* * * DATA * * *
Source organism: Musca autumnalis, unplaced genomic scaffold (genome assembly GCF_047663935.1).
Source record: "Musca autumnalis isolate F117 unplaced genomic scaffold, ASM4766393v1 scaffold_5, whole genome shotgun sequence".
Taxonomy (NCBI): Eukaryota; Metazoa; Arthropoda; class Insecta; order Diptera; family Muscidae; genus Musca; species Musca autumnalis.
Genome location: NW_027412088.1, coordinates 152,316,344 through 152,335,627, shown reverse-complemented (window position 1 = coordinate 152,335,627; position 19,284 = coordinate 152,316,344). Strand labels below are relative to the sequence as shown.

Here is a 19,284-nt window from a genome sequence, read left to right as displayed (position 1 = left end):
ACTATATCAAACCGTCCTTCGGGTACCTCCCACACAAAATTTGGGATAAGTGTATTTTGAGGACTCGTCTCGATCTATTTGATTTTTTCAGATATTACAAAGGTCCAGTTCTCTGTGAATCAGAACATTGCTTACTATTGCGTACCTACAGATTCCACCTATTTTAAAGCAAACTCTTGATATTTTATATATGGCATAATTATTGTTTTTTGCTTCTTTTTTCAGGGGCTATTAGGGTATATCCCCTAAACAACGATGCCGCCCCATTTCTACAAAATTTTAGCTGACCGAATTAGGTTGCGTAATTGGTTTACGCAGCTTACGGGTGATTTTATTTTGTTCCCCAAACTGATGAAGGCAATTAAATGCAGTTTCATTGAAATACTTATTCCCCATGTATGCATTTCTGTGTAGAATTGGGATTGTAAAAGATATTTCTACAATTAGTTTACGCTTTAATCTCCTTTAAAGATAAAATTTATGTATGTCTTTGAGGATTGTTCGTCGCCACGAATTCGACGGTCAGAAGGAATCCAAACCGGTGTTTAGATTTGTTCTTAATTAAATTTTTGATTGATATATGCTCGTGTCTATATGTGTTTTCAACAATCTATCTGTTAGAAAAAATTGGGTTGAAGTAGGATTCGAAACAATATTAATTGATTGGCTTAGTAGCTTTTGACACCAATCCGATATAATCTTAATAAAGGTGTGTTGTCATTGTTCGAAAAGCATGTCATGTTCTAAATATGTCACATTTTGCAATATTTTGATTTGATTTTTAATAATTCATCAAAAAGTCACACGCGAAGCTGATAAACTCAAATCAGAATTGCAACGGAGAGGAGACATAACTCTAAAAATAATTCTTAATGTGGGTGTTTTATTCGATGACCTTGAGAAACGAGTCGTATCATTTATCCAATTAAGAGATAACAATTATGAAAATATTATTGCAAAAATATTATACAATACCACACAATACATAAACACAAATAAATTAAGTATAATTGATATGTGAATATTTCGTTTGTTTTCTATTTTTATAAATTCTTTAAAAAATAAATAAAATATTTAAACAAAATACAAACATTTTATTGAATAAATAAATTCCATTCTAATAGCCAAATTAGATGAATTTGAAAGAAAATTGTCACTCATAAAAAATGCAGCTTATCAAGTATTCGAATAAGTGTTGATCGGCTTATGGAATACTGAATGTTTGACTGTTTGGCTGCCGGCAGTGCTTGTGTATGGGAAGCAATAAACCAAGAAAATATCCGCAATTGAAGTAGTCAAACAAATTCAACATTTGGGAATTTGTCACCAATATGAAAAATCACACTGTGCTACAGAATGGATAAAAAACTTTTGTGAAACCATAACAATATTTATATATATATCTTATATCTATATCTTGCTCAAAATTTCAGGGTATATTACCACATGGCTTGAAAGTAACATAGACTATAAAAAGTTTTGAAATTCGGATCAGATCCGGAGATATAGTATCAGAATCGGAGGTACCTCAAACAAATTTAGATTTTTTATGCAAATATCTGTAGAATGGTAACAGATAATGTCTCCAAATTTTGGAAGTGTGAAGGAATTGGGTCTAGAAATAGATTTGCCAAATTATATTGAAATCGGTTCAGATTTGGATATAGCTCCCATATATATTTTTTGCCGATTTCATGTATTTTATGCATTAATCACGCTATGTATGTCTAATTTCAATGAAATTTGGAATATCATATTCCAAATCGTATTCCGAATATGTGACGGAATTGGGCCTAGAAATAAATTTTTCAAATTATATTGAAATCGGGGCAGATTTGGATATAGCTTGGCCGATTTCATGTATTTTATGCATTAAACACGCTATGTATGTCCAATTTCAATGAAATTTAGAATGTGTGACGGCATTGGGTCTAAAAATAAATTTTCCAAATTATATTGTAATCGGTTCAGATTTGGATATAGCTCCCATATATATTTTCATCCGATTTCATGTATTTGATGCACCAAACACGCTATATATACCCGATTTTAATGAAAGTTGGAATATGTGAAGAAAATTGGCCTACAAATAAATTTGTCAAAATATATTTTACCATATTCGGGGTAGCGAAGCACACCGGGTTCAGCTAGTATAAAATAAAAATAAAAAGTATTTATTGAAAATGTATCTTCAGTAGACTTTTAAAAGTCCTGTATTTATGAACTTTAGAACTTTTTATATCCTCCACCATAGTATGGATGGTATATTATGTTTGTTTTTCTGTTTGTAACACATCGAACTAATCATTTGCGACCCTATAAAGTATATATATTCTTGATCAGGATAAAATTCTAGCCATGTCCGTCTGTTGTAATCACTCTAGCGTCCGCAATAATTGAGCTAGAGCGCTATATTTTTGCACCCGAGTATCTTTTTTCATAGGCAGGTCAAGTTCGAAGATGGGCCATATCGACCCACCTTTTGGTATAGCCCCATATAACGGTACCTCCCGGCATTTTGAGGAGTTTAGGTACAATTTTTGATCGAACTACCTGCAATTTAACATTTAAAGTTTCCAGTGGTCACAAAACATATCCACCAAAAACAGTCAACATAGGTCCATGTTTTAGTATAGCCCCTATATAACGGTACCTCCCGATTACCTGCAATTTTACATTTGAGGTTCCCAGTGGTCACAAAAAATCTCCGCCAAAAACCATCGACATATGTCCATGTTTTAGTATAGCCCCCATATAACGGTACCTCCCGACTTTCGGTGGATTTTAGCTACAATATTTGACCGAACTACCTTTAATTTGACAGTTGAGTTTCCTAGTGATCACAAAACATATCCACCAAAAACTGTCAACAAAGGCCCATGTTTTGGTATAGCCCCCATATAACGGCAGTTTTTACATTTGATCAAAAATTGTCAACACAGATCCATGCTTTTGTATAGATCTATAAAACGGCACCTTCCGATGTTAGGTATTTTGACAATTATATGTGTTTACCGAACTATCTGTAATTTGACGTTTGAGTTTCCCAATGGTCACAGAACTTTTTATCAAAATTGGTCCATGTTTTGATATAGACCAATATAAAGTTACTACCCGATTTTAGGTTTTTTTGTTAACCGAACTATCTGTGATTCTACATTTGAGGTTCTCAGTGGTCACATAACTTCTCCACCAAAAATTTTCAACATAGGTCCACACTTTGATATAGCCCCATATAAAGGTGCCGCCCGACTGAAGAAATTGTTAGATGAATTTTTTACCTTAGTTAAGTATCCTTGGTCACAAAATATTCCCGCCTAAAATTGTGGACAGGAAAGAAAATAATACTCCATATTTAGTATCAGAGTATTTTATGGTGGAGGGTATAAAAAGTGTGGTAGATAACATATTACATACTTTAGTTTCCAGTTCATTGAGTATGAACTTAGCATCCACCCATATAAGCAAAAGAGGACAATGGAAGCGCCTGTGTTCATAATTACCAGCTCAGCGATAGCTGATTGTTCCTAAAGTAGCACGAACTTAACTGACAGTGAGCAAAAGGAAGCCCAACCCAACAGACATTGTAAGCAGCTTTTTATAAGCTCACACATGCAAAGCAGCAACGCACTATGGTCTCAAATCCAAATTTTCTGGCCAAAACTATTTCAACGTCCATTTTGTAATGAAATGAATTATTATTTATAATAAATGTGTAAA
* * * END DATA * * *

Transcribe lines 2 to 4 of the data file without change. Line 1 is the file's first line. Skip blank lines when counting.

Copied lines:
Source record: "Musca autumnalis isolate F117 unplaced genomic scaffold, ASM4766393v1 scaffold_5, whole genome shotgun sequence".
Taxonomy (NCBI): Eukaryota; Metazoa; Arthropoda; class Insecta; order Diptera; family Muscidae; genus Musca; species Musca autumnalis.
Genome location: NW_027412088.1, coordinates 152,316,344 through 152,335,627, shown reverse-complemented (window position 1 = coordinate 152,335,627; position 19,284 = coordinate 152,316,344). Strand labels below are relative to the sequence as shown.